Why Wasn't Dr. Donald Cline From Netflix's Our Father Charged With Fraud?

When it was found out what Indianapolis-based fertility specialist Dr. Donald Cline had done, the crimes he had committed were apparent — or so one would think. In the early days of Cline's clinic he used his own semen to help women conceive through IVF, without their knowledge that he was the donor. Sperm used in such treatments would typically come from a donor bank. Cline was only found out when one offspring of a former patient took an at-home commercial DNA test many years later. Not only did she match with several children born from Cline's clinic as half-donor siblings, she matched with Cline, according to Glamour.

Clearly, Dr. Cline had done something wrong — but what was it exactly? His actions failed to meet strict legal definitions of rape in Indiana or elsewhere, nor was there another sexual impropriety he could be charged with. Could it be medical malpractice, or possibly fraud? Cline, who had retired by the time his secret was exposed, had his medical license revoked permanently and was slapped with a $500 fine, as well as $185 in court fees (via Indianapolis Monthly). He was charged with none of the aforementioned crimes, though, and he never went to jail. To face any consequences at all, prosecutors had to cast a wider net. As a result of the case, some fertility laws have now changed.

Cline fathered at least 50 children

Once Jacoba Ballard, the daughter born from one of Cline's former patients, matched with Cline in her at-home DNA test, she began to investigate what might have happened. What she uncovered were at least 50 children born from Cline's IVF treatments. According to Newsweek, at least 94 children have been discovered as of 2022, though there may be more. At the time that Cline first went into practice, semen donation was relatively new and not very well regulated. Today, sperm donation is common and regulated by the U.S. Food and Drug Administration. Donors are now screened for medical history, according to Endocrine News.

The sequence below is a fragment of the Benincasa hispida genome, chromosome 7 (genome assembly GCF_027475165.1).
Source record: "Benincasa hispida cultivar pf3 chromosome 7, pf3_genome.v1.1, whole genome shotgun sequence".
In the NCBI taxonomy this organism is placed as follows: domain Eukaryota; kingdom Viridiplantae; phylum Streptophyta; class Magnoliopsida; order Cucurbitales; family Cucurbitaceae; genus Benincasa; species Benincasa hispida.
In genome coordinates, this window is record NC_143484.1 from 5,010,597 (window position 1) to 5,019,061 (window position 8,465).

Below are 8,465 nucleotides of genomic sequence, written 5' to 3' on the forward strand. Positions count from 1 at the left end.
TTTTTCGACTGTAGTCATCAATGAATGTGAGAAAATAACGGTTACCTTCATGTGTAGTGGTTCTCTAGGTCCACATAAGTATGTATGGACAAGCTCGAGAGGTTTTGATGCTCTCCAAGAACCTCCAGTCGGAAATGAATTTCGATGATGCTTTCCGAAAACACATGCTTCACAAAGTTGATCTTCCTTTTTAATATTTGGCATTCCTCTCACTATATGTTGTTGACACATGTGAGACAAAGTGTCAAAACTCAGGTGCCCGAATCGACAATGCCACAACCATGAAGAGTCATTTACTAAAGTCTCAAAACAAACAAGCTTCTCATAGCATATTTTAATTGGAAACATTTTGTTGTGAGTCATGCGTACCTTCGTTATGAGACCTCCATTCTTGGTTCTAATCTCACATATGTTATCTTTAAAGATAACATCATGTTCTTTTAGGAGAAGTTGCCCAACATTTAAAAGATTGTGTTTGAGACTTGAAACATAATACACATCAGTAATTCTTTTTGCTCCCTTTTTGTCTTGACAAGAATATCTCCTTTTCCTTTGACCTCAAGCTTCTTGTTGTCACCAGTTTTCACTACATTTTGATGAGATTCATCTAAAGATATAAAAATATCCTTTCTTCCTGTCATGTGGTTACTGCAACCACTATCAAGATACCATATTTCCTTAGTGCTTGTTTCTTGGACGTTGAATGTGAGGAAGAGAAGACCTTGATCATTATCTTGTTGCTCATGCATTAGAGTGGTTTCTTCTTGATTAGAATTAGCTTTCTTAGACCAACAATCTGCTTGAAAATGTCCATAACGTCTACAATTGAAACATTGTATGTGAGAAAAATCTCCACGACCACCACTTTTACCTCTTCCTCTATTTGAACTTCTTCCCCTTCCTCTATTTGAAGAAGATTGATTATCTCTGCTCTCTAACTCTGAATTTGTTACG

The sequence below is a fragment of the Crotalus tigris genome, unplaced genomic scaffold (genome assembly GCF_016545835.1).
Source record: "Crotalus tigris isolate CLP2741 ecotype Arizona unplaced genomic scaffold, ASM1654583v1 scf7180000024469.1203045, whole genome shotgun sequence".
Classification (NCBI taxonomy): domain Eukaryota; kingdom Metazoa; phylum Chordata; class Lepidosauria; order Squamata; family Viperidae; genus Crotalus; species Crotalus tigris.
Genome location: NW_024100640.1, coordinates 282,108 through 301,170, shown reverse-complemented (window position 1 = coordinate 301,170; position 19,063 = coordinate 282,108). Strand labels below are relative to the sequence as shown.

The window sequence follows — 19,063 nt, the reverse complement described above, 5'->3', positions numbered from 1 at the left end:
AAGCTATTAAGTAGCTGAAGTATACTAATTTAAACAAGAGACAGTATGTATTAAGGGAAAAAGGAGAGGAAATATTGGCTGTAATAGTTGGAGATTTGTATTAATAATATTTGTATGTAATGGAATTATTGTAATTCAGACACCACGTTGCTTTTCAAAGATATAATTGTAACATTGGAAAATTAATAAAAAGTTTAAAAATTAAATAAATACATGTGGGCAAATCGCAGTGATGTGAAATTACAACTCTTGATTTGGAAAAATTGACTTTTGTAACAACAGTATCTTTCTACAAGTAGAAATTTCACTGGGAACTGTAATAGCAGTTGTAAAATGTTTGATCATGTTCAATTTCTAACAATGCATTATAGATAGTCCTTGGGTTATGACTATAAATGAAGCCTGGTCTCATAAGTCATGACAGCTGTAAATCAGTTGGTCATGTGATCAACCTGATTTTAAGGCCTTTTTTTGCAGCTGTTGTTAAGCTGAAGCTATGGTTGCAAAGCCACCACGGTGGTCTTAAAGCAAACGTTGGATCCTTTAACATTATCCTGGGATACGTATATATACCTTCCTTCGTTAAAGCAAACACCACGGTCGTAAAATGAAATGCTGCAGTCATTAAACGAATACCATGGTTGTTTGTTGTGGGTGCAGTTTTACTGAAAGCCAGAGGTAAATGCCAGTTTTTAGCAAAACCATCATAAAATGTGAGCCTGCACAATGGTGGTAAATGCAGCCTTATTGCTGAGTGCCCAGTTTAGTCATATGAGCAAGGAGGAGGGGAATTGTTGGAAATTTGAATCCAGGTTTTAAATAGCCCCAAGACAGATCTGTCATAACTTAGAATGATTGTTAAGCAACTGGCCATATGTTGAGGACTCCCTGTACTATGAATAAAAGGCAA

Worldwide, sperm donation is more and less regulated in certain areas. In the United States, though, there are no limits on how many times a person can donate, and remaining anonymous remains the personal choice of the donor, as the National Law Journal explains. The fact that American men who donate sperm could father an unknown number of children remains controversial. In the wake of Cline's case, though, Indiana passed a bill to protect patients from what Cline had done, and several more states have followed suit.

What Cline had done was not technically illegal

Dr. Donald Cline was not convicted with fraud or medical malpractice at the time he stood trial because, in the eyes of the law, he had done nothing illegal. Prosecutors charged Cline with obstruction of justice, instead. When Cline, nearly 80, was first accused, he denied the charges. He was later found out to have lied. In addition to his permanent ban from medicine and a fine, Cline was given a one-year suspended sentence. Although Cline only received a slap on the wrist in the opinion of some, his case did draw attention to how little recourse consumers had at the time in cases like these.

As a result, the Indiana Fertility Fraud and Deception Bill was passed, signed by Governor Eric Holcomb, according to The Atlantic. Under the new legislation, what Cline had done was now considered fraud, and any medical professional who misrepresented a procedure, which might include the introduction of a device, drug, or reproductive material without a patient's consent, were now liable. Many states have passed similar fertility legislation although more work remains in some areas.

The story of Dr. Cline is told in the documentary "Our Father," available to stream on May 11 on Netflix. An "Our Father" trailer is available to view now on YouTube.